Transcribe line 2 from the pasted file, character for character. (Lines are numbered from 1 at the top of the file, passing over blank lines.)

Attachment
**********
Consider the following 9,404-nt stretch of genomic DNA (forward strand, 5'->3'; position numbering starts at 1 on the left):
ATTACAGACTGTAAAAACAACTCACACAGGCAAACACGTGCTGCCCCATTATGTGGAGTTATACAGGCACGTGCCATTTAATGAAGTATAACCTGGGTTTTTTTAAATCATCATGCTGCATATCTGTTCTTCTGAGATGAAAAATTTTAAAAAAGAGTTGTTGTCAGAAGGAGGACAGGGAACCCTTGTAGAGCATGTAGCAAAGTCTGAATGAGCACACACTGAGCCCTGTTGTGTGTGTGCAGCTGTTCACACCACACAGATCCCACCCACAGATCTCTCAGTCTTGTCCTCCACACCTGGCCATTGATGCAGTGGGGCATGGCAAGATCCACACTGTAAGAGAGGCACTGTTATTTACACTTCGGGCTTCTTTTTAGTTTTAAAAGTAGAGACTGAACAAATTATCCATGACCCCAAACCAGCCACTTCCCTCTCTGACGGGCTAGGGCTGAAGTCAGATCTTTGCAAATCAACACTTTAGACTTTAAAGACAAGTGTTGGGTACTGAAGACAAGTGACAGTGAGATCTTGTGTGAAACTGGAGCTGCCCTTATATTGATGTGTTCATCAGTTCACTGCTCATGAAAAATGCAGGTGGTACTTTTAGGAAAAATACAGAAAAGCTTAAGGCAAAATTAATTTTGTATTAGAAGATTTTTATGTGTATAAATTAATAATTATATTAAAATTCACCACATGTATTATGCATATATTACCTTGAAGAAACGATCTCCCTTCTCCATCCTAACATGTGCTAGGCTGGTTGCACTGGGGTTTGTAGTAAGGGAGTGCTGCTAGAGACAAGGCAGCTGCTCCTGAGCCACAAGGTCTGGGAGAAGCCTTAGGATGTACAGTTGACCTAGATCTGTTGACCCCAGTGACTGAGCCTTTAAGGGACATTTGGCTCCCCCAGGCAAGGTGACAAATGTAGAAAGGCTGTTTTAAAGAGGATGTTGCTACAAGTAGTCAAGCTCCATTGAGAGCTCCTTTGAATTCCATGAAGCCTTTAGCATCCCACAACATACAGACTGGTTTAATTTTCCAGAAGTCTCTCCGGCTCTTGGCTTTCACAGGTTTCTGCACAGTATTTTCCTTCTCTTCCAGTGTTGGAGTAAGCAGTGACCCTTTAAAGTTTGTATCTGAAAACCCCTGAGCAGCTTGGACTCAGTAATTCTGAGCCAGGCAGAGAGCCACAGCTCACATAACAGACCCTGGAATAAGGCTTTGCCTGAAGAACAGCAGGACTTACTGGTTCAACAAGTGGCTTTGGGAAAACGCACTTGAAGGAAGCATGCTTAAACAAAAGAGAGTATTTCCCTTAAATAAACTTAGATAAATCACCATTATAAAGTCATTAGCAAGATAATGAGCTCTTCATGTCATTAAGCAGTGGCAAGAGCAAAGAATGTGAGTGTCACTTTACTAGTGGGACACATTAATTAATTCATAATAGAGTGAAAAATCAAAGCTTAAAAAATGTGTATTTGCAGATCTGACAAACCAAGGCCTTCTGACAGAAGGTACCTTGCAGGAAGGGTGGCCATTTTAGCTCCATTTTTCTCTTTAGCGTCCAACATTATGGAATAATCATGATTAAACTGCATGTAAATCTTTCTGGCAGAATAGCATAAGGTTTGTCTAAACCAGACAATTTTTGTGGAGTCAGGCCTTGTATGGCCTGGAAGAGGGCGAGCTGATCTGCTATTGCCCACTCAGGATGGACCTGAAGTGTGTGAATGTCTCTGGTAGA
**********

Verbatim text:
ATTACAGACTGTAAAAACAACTCACACAGGCAAACACGTGCTGCCCCATTATGTGGAGTTATACAGGCACGTGCCATTTAATGAAGTATAACCTGGGTTTTTTTAAATCATCATGCTGCATATCTGTTCTTCTGAGATGAAAAATTTTAAAAAAGAGTTGTTGTCAGAAGGAGGACAGGGAACCCTTGTAGAGCATGTAGCAAAGTCTGAATGAGCACACACTGAGCCCTGTTGTGTGTGTGCAGCTGTTCACACCACACAGATCCCACCCACAGATCTCTCAGTCTTGTCCTCCACACCTGGCCATTGATGCAGTGGGGCATGGCAAGATCCACACTGTAAGAGAGGCACTGTTATTTACACTTCGGGCTTCTTTTTAGTTTTAAAAGTAGAGACTGAACAAATTATCCATGACCCCAAACCAGCCACTTCCCTCTCTGACGGGCTAGGGCTGAAGTCAGATCTTTGCAAATCAACACTTTAGACTTTAAAGACAAGTGTTGGGTACTGAAGACAAGTGACAGTGAGATCTTGTGTGAAACTGGAGCTGCCCTTATATTGATGTGTTCATCAGTTCACTGCTCATGAAAAATGCAGGTGGTACTTTTAGGAAAAATACAGAAAAGCTTAAGGCAAAATTAATTTTGTATTAGAAGATTTTTATGTGTATAAATTAATAATTATATTAAAATTCACCACATGTATTATGCATATATTACCTTGAAGAAACGATCTCCCTTCTCCATCCTAACATGTGCTAGGCTGGTTGCACTGGGGTTTGTAGTAAGGGAGTGCTGCTAGAGACAAGGCAGCTGCTCCTGAGCCACAAGGTCTGGGAGAAGCCTTAGGATGTACAGTTGACCTAGATCTGTTGACCCCAGTGACTGAGCCTTTAAGGGACATTTGGCTCCCCCAGGCAAGGTGACAAATGTAGAAAGGCTGTTTTAAAGAGGATGTTGCTACAAGTAGTCAAGCTCCATTGAGAGCTCCTTTGAATTCCATGAAGCCTTTAGCATCCCACAACATACAGACTGGTTTAATTTTCCAGAAGTCTCTCCGGCTCTTGGCTTTCACAGGTTTCTGCACAGTATTTTCCTTCTCTTCCAGTGTTGGAGTAAGCAGTGACCCTTTAAAGTTTGTATCTGAAAACCCCTGAGCAGCTTGGACTCAGTAATTCTGAGCCAGGCAGAGAGCCACAGCTCACATAACAGACCCTGGAATAAGGCTTTGCCTGAAGAACAGCAGGACTTACTGGTTCAACAAGTGGCTTTGGGAAAACGCACTTGAAGGAAGCATGCTTAAACAAAAGAGAGTATTTCCCTTAAATAAACTTAGATAAATCACCATTATAAAGTCATTAGCAAGATAATGAGCTCTTCATGTCATTAAGCAGTGGCAAGAGCAAAGAATGTGAGTGTCACTTTACTAGTGGGACACATTAATTAATTCATAATAGAGTGAAAAATCAAAGCTTAAAAAATGTGTATTTGCAGATCTGACAAACCAAGGCCTTCTGACAGAAGGTACCTTGCAGGAAGGGTGGCCATTTTAGCTCCATTTTTCTCTTTAGCGTCCAACATTATGGAATAATCATGATTAAACTGCATGTAAATCTTTCTGGCAGAATAGCATAAGGTTTGTCTAAACCAGACAATTTTTGTGGAGTCAGGCCTTGTATGGCCTGGAAGAGGGCGAGCTGATCTGCTATTGCCCACTCAGGATGGACCTGAAGTGTGTGAATGTCTCTGGTAGA